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2013-9-30 Office décor. Edited with G+ Edit & ipiccy, CC BY Tiina M Niskanen)

Photo: Office décor. Leppävaara, Espoo, Finland 30.9.2013
(Edited with G+ Edit & ipiccy,
CC BY Tiina M Niskanen)

First hand experience

I can’t say about what other people would do, but here’s some first hand experience from few months ago.

My contract at the Career Services was terminated last October after 15 years of service as the result of general co-operation negotiations in the Helsinki Metropolia University of Applied Sciences.

Openness: theory and practice

I had been pondering a good deal about privacy issues when entering the social media sphere – both on personal and professional level.

I had also got familiar with the idea of openness as a part of work processes, as a way to achieve enriching encounters with colleagues and beyond.

I had fallen in love with concepts like serendipity, iterative processes and agile development.

The only way I could think of handling the pink slip, was to tell openly about the situation and hope it leads to new openings.

Walk the talk – online and in real life

Pretty soon after I got the news that I won’t be needed at the workplace anymore, I started to inform all relevant parties both online and in real life. Below is quite a long list – I wonder if I’ve still forgotten something.

On duty

  • social media
    • Facebook
    • Google+
    • Twitter
    • xTune
    • Yammer: Metropolia, Finnish Universities and a project network
  • other
    • colleagues on phone and face to face
    • automatic replies to email: personal & team 
    • emails to network connections: Finnish Career Services Network, steering group of the nationwide Jobstep.net 
    • removing eg my name and contact info from the company website – sort of negative informing

Off duty

Results

I got a heart warming amount of kindness, support and job tips after I came out with my situation.

Can’t say it’s all due to my openness, but in less than two months I was back at work.

Funnily enough, I got a 10 months fixed term contract from my former employer as a Programme Coordinator for the Faculty of Welfare and Human Functioning.

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Related:

Metropolia: Career Services
Metropolia: Faculty of Welfare & Human Functioning

xTune
Yammer

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Statistics on Google url shortener http://goo.gl/lbvejA+

2012-4-26 Math slip

Dressed up. Saint Petersburg, Russia 26.4.2012
(Edited in Picasa’s Creative Kit: Colours & watermark, CC BY Tiina M Niskanen 2012)

The post by Lane Langmade about her experiences in USA regarding openness in web made me think about the recent encounter at work that I had here in Finland, Northern Europe.

I work for the Career Services in our school and when I met a former IT student of ours in the hall I had a chat with him. I asked him about his career plans and if he was in LinkedIn. He said that due to privacy considerations and identity thefts he doesn’t want to put anything about himself out in the internet under his own name, that he always uses nicks and aliases. He said his CV should be enough when applying for a job.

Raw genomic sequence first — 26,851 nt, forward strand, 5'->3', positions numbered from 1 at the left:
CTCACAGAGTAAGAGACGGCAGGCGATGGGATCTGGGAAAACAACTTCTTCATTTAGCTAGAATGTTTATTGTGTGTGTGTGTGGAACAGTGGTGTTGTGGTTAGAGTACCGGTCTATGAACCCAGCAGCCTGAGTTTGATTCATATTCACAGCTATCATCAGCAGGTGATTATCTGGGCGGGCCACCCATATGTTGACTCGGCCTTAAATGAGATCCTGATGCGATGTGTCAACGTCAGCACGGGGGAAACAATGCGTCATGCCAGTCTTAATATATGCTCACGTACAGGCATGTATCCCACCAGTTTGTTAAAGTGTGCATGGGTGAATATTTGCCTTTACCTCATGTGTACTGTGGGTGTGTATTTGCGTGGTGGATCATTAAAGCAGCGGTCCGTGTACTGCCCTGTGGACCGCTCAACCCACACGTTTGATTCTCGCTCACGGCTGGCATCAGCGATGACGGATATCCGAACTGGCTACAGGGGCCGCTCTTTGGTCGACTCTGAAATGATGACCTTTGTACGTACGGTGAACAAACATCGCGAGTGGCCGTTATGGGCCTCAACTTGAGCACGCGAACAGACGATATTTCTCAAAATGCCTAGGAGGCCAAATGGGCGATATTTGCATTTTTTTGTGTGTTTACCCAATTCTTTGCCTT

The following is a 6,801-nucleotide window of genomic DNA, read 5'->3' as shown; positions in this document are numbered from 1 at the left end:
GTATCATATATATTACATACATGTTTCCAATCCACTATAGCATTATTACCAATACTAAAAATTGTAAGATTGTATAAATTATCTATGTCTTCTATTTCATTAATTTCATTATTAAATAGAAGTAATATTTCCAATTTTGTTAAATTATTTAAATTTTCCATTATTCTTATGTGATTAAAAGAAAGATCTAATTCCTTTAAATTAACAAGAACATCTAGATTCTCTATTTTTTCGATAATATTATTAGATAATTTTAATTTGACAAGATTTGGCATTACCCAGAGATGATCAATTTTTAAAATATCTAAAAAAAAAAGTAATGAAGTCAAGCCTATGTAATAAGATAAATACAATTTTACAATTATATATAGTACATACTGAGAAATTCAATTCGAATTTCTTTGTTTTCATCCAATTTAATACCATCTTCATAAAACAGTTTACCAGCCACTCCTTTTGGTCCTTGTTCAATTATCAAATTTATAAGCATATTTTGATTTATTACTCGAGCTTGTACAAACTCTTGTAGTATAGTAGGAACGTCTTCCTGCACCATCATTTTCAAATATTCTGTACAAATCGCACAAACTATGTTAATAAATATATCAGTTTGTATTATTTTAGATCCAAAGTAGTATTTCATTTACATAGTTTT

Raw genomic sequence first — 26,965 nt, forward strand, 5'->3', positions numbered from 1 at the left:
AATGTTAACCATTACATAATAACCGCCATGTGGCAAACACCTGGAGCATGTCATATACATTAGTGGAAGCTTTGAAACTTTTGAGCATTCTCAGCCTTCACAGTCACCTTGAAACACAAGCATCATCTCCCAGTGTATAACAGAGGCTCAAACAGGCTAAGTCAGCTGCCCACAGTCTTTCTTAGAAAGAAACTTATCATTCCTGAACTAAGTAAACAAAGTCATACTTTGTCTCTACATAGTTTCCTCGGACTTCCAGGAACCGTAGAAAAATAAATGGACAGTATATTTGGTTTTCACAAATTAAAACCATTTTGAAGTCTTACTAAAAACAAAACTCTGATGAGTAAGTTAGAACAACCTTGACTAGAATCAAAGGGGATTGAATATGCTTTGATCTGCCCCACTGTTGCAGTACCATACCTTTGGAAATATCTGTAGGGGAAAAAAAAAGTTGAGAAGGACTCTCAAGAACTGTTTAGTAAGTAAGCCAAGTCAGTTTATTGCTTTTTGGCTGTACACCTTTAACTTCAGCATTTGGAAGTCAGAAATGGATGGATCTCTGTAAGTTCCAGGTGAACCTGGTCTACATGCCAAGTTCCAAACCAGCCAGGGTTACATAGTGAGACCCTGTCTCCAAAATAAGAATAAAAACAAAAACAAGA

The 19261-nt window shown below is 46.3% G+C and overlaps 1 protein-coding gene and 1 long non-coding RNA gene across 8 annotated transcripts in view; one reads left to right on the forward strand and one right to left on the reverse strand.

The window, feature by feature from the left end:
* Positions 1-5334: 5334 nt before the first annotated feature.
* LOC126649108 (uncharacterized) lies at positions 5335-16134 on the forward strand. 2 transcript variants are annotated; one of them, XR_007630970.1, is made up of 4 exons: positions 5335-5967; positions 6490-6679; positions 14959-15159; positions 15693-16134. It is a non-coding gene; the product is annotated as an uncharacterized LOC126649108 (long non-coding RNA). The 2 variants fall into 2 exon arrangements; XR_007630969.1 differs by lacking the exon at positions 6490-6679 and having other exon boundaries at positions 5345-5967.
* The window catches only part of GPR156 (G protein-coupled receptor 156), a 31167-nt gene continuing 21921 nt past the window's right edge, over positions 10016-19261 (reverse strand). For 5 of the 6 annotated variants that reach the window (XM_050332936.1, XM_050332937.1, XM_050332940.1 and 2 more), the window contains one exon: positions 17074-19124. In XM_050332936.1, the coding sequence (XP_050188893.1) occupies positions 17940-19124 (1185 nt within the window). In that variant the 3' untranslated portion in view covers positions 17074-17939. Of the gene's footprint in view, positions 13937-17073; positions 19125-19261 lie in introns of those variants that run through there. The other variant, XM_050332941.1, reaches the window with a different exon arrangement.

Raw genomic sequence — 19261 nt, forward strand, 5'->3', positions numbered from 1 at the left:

There’s a definite gap between career services and recruiting professionals talking about personal branding and recruitment 3.0 (not utilizing CVs but the stuff that you’ve made publicly in the net) and eg IT professionals living off the grid due to privacy and data security issues – even when they’re ready to look for job on the global job market.

The text was published originally 17.6.2012 in Google+ as a comment to Lane Langmade’s post.

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Related:

Google+: Lane Langmade (edited post 18.6.2012)

Google+: Tiina Niskanen (post 17.6.2012 re-sharing Lane Langmade’s post)

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Edit 16.1.2013: Statistics on Google url shortener http://goo.gl/7kwRz+

Today I happened to compare the amount of job ads in Xing and LinkedIn. I hadn’t used Xing before, in LinkedIn I’d been for four years. Metropolia’s Career Services I added to our general company profile for less than a year ago.

The selection of 30 countries around the world became Europe biased (70 %), because I noticed that there were comparatively many job ads in Xing from Germany and I wanted to check the countries nearby. Other countries were from Africa (13 %), Asia (7 %), North America (7 %) and Australasia (3 %).

The job ads in Xing were very clustered and European: only Germany had more than thousand job ads* (about 4 000), only Switzerland and Austria over hundred.

In LinkedIn five countries had more than thousand job ads*: USA (about 41 000), UK (4 000), Canada (3 000), Netherlands (2 000) and Australia (1 000). Altogether 14 countries had over hundred job ads.

If a job seeker would like to choose between the two systems, I’d advise to participate in LinkedIn instead of Xing – except if looking for work in Germany, Austria or Switzerland.

Table 1. Job ads in Xing and LinkedIn in 30 countries
2011-6-28 Jobs ads by country, Xing, LinkedIn

* The numbers of job ads in the text are rounded to the next thousand.

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Related sites:

http://www.xing.com/
http://www.linkedin.com/
http://www.metropolia.fi/en/services/career-services/
http://www.facebook.com/MetropoliaCareer

Content CC BY Tiina M Niskanen

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